Sunday, January 25, 2015
Old and Mean
I remember, when I was about nine, being sent to a Girl Guide camp for a week. I lived on a farm and we didn't usually get to travel in the summer months when the fruit needed to be picked. So going to camp was a big deal. When I got to the field that was our campground, I was assigned to a tent with four older girls from St. Catharines. They were savvy city girls; I was a skinny little thing with fine hair that I twirled, ending up with un-combable knots. Each tent required a leader and the St. Catharines girls unanimously picked me. They did it so enthusiastically, without knowing a thing about me, that I doubted it was an honour. I said I was skinny, not stupid.
It soon became obvious that what they meant by leader was the person who did everything. One night it poured and the wind pulled a peg up at one corner of the tent, driving the rain in on our sleeping beds. "You're the leader," they all said. "You have to go out and fix it." And I did because I had no idea how to stand up to them.
I couldn't wait for that week to end.
I grew up awkward socially. I never made friends easily. Not in public school. Certainly not in high school in the small town where I was the principal's daughter. It got easier at university and in workplaces where I met like-minded people. But the expression, third wheel, still gets me in the gut.
Sometimes when I admit to my social discomfort, others seem surprised and I take that as a good sign that I've moved on. I have accomplished things; I have created a fine life. But secretly,I know that I`ll always be the one you'll find hovering around the cheese table so I don't have to stand in the middle of a cocktail party trying to figure out how to join a conversation. Part of me will always be that skinny, awkward girl.
Luckily, what has saved me is my own comfort with my own company and with those I hold most dear. And I`m quite fine with that. I`m ready to enjoy the activities I love with the people I care about in my third phase.
But the old gut fear of being the outsider, of not knowing how to stand up to bullies came back to me this week when I read the New York Times story about mean girls in retirement homes. What if at the end of my life, old and vulnerable,with none of those cushioning loved one around me I have to deal with being ostracized by the cool old ladies.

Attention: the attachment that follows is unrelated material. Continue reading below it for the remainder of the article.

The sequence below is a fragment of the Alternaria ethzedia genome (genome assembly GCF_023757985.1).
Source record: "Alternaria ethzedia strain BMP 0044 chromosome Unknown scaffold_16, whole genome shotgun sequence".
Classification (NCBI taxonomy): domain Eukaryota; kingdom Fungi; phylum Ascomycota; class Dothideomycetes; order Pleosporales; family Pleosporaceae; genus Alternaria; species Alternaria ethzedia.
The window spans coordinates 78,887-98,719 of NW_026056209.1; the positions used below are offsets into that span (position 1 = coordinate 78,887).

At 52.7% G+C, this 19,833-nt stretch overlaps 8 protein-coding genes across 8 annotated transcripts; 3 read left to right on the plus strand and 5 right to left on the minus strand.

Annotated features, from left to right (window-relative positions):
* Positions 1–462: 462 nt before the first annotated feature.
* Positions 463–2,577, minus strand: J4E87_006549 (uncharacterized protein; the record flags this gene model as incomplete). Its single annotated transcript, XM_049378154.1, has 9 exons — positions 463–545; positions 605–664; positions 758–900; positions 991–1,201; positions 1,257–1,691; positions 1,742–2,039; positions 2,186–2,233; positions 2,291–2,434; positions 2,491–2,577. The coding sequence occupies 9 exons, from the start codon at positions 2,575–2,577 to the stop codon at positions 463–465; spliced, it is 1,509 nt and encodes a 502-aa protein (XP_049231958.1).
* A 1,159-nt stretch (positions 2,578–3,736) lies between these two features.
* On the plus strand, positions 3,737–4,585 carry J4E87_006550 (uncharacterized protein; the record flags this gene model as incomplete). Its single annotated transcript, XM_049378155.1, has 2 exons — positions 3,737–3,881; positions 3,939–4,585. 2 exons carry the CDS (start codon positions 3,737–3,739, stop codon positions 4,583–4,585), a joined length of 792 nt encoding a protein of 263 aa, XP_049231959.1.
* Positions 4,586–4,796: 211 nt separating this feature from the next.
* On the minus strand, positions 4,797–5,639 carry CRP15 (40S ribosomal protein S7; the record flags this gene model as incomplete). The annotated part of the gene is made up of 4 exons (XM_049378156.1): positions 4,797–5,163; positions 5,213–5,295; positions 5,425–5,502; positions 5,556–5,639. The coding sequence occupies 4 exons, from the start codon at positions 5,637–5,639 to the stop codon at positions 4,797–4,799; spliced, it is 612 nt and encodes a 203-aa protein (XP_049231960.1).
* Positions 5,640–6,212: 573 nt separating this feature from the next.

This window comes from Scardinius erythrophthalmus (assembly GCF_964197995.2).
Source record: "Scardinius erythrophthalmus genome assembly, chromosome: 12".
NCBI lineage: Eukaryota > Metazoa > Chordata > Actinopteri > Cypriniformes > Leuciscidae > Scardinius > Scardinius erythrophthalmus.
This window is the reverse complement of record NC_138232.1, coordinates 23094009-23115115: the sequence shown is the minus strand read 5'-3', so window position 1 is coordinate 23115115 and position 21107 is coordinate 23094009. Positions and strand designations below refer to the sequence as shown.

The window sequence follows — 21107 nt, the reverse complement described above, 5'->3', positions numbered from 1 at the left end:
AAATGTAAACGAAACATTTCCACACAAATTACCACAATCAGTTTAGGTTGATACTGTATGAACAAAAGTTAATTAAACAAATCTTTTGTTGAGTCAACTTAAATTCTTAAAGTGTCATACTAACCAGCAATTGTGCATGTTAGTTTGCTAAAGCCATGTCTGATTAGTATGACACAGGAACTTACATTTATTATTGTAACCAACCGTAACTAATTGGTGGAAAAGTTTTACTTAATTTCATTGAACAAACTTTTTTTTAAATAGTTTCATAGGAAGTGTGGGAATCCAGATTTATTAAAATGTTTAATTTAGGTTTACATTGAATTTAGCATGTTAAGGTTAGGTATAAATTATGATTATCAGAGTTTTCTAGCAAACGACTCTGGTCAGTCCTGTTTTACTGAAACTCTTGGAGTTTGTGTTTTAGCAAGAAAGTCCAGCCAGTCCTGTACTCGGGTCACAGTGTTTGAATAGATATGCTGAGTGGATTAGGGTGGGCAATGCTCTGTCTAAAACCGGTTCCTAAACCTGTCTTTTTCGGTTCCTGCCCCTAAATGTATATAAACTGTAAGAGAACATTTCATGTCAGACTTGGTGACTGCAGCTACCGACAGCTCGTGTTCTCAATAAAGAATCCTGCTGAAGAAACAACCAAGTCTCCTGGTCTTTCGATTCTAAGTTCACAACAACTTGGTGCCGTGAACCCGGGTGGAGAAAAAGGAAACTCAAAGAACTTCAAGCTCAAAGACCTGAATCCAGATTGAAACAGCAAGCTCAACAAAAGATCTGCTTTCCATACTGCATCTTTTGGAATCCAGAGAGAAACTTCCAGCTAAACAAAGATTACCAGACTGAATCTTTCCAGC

I searched the web, hopeful this was a one-off, that the granny in the New York Times story had just been unlucky in her chose of retirement home. But the words `mean girls`and `cliques`came up all too often. ``It`s like junior high, with that cliquishness, that excluding,`` one article said. And in its own unique way, Gawker reported on ``cliques of old bitches terrorizing old folks homes nationwide.``
The coping strategies sound familiar: don`t look a bully in the eye, try to ignore mean comments, don`t provoke a bully, try to understand a bully`s behaviour. They also sound like things I can no longer be bothered with in life. I have spent a lot of my time to this point conquering fears. And each time I face something I didn`t think I could do and then do it, I realize how paralyzing fear is and take on another challenge. Loneliness is still something I do fear. But being "on the outside:" not so much anymore. And I have never feared solitude.
So, I'm not going to waste my time worrying about the old folks`home and let that ruin the next thirty years. (She says, optimistically.). Beside, I've developed a pretty mean glare of my own. And damn it, when the mean old bitches come after me, I`ll be ready for them with a sharpened cane. D